#BBCgate rocks world press: Panaroma man ‘tricked’ Diana
23 May, 2021 | newsx bureau
Martin Bashir resigned as chair of Britain’s National Gallery on Saturday. He is held accountable as he tricked Diana into giving a 1995 BBC television interview. In the interview, Princess Diana l...
Martin Bashir, a former BBC chief resigned as chair of Britain’s National Gallery on Saturday after being criticised for his inadequate interview with Princess Diana with deception. Journalist Bashir tricked Diana into giving a 1995 BBC television interview in which she lifted the lid on her troubled marriage to Prince Charles, an independent investigation concluded on Thursday.
An independent investigation has held Journalist Bashir accountable for tricking Diana into giving a bombshell interview for BBC television in 1995. Tony Hall, who had led an earlier investigation into the interview and was later named head of the BBC.
“I have always had a strong sense of public service and it is clear my continuing in the role would be a distraction to an institution I care deeply about,” said Bashir.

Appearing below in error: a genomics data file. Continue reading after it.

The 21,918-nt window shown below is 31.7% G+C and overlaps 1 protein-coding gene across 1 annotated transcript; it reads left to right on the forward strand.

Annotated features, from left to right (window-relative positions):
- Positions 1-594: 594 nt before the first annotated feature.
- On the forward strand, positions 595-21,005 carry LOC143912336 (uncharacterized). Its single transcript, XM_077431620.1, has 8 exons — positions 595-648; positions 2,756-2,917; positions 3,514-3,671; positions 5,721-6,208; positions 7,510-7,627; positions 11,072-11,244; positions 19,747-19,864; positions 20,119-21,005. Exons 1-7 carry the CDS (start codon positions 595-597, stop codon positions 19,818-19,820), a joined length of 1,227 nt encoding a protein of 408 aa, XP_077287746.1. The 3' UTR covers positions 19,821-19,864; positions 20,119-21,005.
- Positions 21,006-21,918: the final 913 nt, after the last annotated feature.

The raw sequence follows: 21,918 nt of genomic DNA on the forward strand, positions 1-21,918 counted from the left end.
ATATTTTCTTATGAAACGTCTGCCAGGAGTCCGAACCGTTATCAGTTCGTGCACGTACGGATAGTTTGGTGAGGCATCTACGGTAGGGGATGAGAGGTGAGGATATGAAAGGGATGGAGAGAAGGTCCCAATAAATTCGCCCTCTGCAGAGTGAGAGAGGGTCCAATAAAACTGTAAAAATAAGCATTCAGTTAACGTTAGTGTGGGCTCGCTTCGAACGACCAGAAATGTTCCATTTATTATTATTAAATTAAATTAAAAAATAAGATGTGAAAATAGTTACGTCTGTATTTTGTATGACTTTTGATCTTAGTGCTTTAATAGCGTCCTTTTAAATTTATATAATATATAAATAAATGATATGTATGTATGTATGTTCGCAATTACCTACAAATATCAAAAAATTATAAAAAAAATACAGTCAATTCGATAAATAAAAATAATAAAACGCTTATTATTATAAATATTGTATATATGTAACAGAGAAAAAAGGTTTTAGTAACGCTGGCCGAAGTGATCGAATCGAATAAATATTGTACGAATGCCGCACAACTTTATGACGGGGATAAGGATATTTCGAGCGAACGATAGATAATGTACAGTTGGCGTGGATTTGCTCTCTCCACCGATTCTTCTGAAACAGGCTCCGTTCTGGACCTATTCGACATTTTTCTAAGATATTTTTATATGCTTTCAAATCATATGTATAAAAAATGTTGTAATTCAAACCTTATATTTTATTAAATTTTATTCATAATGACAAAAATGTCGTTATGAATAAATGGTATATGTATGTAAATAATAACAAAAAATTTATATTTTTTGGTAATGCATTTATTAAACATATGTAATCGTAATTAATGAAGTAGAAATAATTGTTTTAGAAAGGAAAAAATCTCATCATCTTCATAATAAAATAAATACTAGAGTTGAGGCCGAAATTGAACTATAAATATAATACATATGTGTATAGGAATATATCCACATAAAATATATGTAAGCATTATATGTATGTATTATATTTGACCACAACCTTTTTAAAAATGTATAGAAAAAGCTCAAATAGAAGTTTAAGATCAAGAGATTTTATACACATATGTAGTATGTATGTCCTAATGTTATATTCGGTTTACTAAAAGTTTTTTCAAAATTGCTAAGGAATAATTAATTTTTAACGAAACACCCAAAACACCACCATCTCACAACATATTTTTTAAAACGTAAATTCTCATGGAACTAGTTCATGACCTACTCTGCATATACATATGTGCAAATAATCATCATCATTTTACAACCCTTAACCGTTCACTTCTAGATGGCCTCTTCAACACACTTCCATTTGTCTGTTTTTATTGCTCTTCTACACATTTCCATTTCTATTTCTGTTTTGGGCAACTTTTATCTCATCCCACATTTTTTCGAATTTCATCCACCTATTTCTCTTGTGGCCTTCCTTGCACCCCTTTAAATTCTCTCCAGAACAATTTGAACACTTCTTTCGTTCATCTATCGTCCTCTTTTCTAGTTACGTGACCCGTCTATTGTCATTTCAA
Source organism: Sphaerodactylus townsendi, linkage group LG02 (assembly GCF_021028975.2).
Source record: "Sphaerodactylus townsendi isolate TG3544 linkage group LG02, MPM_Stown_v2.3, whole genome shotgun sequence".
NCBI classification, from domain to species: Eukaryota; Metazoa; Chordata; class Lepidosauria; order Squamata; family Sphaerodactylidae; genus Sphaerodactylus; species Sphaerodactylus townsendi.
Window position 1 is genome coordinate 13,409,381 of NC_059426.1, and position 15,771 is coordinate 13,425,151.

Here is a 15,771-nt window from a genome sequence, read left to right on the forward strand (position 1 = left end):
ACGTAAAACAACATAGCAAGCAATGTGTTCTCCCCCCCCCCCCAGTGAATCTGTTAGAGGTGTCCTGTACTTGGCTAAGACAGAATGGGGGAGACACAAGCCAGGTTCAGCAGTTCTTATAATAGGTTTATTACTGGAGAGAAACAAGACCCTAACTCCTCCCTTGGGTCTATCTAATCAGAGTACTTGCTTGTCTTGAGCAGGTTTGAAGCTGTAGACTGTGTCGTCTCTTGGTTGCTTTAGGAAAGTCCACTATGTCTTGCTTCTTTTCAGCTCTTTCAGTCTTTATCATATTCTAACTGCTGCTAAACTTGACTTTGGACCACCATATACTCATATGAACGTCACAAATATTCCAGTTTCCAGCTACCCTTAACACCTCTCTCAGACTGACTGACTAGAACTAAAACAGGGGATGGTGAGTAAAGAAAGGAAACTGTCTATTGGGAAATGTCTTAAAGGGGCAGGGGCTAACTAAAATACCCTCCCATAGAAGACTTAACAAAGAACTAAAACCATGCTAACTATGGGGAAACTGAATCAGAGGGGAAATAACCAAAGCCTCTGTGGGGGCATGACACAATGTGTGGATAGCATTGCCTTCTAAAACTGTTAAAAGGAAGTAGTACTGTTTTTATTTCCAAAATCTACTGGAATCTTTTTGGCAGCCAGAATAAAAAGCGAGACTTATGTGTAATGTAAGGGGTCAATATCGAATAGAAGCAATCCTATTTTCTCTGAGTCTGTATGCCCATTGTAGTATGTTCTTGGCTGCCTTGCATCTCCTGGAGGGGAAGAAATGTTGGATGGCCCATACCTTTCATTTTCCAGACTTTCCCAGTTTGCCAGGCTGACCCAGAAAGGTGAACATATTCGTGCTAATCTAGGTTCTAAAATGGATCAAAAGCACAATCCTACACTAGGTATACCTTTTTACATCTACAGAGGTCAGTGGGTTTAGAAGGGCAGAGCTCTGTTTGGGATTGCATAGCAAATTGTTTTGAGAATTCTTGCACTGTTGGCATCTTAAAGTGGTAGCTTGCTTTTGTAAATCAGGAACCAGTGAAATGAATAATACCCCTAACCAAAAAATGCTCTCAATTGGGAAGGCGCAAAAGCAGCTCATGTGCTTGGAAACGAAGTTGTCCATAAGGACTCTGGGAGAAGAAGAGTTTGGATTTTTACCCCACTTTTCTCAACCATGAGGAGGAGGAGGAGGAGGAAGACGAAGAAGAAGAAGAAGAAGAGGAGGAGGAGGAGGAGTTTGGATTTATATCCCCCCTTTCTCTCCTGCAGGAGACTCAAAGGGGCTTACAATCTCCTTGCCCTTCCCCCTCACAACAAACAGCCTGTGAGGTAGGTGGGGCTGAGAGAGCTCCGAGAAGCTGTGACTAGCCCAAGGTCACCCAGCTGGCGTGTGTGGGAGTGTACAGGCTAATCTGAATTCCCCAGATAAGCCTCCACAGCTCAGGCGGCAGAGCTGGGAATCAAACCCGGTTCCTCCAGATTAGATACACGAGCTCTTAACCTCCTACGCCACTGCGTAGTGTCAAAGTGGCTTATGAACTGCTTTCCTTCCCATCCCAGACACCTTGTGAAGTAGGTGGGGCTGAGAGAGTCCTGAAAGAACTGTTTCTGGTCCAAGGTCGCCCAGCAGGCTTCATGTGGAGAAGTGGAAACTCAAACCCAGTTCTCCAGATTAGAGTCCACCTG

In the interview, Princess Diana lifted the lid on her troubled marriage to Prince Charles. She revealed that “there were three people” in her marriage; her, Charles and his long-time mistress and now wife Camilla Parker-Bowles, also admitted adultery.
It was always uncertain about how Bashir convinced Diana for an interview on the BBC’s flagship “Panorama” programme in November 1995, which was watched by a record 22.8 million people and won a series of television awards.
A 1996 internal inquiry by Hall cleared Bashir of wrong-doing, but Dyson called that probe “flawed and woefully ineffective” as he said, Bashir faked bank statements that falsely said some of Diana’s closest aides were being paid by the security services to keep tabs on her. This was then used as a bid with her brother for an interview with Diana.
Meanwhile, Diana’s son Prince William said the interview had made “a major contribution” to the demise of his parents’ relationship, and blamed BBC’s “woeful incompetence” in uncovering the truth had which he says has “contributed significantly to her fear, paranoia and isolation” in her final years. Diana later died in a high-speed car crash while being chased by paparazzi photographers two years after the interview in 1997.